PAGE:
The Carnegie study finds that most refugees in Lebanon and Jordan are not currently willing to return to Syria. A majority want to go home but only if they and their families would be safe. Most were reluctant to leave Syria in the first place and believed that their exile would last “only a few months.” However, today, as a group, they are pessimistic about the possibility of a voluntary return any time soon.

Most of the refugees that the Carnegie researchers interviewed opposed the Assad regime, and a majority of those say they would refuse to return to Syria as long as Bashar Assad remains in power. There is a complete lack of trust, and they have no confidence that they would be spared persecution or a renewal of conflict. While a “small number of anti-regime refugees indicated that they were resigned to the possibility of Assad’s presence” and would return if there were sufficient economic opportunities, most said they would not. Complicating matters, the study finds that the minority of refugees who were pro-regime said they would refuse to return unless Assad remained in power, meaning the two groups have directly conflicting preconditions.

The study finds that security and safety were the clear priority for most refugees. “Most focus group participants indicated that they would not go back unless political conditions were favorable, even if there were available jobs, services, and housing,” the study notes. Many refugees expressed a willingness to return and rebuild even without sufficient economic conditions, as long as safety was guaranteed.

Many refugees want to go back specifically to their places of origin within Syria. The Assad regime’s efforts to change the sectarian make-up of some parts of the country and its policies for refugees returning home and reclaiming property — such as requiring formal legal documents that many refugees lack and, according to media reports, destroying property records — further complicate potential returns. Additionally, many refugees no longer have a home to return to, as large amounts of housing have been destroyed in many areas.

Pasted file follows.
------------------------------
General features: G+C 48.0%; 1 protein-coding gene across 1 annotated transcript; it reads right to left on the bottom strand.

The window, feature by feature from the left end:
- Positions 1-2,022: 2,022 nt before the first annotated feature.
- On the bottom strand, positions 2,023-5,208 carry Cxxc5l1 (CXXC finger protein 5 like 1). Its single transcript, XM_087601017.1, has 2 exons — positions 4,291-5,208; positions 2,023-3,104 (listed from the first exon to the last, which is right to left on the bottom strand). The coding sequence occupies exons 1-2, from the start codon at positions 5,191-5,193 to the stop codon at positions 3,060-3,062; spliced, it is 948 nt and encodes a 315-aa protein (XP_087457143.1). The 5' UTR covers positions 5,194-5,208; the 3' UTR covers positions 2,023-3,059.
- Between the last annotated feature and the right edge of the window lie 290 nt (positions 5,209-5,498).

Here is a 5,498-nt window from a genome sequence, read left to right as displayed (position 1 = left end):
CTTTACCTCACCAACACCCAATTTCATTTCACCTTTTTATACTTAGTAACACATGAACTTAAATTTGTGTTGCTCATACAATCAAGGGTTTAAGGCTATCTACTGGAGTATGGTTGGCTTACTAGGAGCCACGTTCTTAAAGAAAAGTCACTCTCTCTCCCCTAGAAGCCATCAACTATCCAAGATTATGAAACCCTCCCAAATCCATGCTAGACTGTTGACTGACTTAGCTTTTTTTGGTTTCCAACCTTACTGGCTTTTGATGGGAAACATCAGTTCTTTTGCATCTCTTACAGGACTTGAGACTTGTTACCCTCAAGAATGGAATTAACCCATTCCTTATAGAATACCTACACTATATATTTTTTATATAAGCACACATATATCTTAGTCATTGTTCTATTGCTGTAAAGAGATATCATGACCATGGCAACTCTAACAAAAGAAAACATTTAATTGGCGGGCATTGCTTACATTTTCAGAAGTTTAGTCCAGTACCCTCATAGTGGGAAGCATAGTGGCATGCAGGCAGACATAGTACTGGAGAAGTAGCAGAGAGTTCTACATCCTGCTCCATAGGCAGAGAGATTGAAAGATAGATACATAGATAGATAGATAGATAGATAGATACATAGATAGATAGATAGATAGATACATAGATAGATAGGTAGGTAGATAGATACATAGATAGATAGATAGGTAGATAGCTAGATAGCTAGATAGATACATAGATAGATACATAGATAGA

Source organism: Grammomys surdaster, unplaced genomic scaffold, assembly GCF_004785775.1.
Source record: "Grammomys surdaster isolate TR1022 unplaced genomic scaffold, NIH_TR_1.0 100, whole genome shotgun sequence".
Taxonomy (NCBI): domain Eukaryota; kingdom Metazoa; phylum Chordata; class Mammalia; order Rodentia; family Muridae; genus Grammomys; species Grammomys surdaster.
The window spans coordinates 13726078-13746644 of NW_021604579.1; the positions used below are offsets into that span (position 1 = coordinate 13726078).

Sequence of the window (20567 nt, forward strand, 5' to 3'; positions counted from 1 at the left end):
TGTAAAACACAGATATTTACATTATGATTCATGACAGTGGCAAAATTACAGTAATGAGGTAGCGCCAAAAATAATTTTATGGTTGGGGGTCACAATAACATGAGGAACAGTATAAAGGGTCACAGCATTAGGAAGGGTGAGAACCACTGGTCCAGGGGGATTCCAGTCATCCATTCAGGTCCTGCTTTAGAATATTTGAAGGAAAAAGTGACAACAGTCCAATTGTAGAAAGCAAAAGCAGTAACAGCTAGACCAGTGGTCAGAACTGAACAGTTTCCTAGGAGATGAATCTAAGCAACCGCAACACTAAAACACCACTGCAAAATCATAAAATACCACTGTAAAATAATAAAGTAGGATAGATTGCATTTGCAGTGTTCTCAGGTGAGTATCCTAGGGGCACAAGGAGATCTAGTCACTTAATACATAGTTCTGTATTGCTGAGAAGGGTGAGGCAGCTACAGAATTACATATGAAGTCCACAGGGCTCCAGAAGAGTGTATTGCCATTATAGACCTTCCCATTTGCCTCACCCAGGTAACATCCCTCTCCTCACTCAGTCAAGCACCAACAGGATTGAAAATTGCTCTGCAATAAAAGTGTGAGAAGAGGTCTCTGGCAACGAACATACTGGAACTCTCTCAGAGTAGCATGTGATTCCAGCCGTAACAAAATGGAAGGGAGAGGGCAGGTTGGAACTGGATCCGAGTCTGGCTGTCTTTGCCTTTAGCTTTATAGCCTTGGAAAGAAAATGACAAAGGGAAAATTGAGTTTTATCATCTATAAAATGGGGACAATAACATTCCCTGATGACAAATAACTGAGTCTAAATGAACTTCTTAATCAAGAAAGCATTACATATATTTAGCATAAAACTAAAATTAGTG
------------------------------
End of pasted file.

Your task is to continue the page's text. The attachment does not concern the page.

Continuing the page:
Refugees’ concerns matter for many reasons, in addition to basic humanitarian interests. Governments that want refugees to go home — and countries, especially in Europe, that do not want future refugee flows — need to understand that a political resolution to the conflict and stable security are essential conditions to persuading Syrian refugees to voluntarily return. Without this, creating so-called safe zones or even providing more jobs and services inside Syria will be insufficient. If refugees are forced to return before the situation is safe, then neighboring states that might choose to deport refugees now will lay a foundation for instability and new refugee flows in the future.

 

  • Kerry Boyd Anderson is a writer and political risk consultant with more than 14 years’ experience as a professional analyst of international security issues and Middle East political and business risks. Her previous positions include deputy director for advisory with Oxford Analytica and managing editor of Arms Control Today. Twitter: @KBAresearch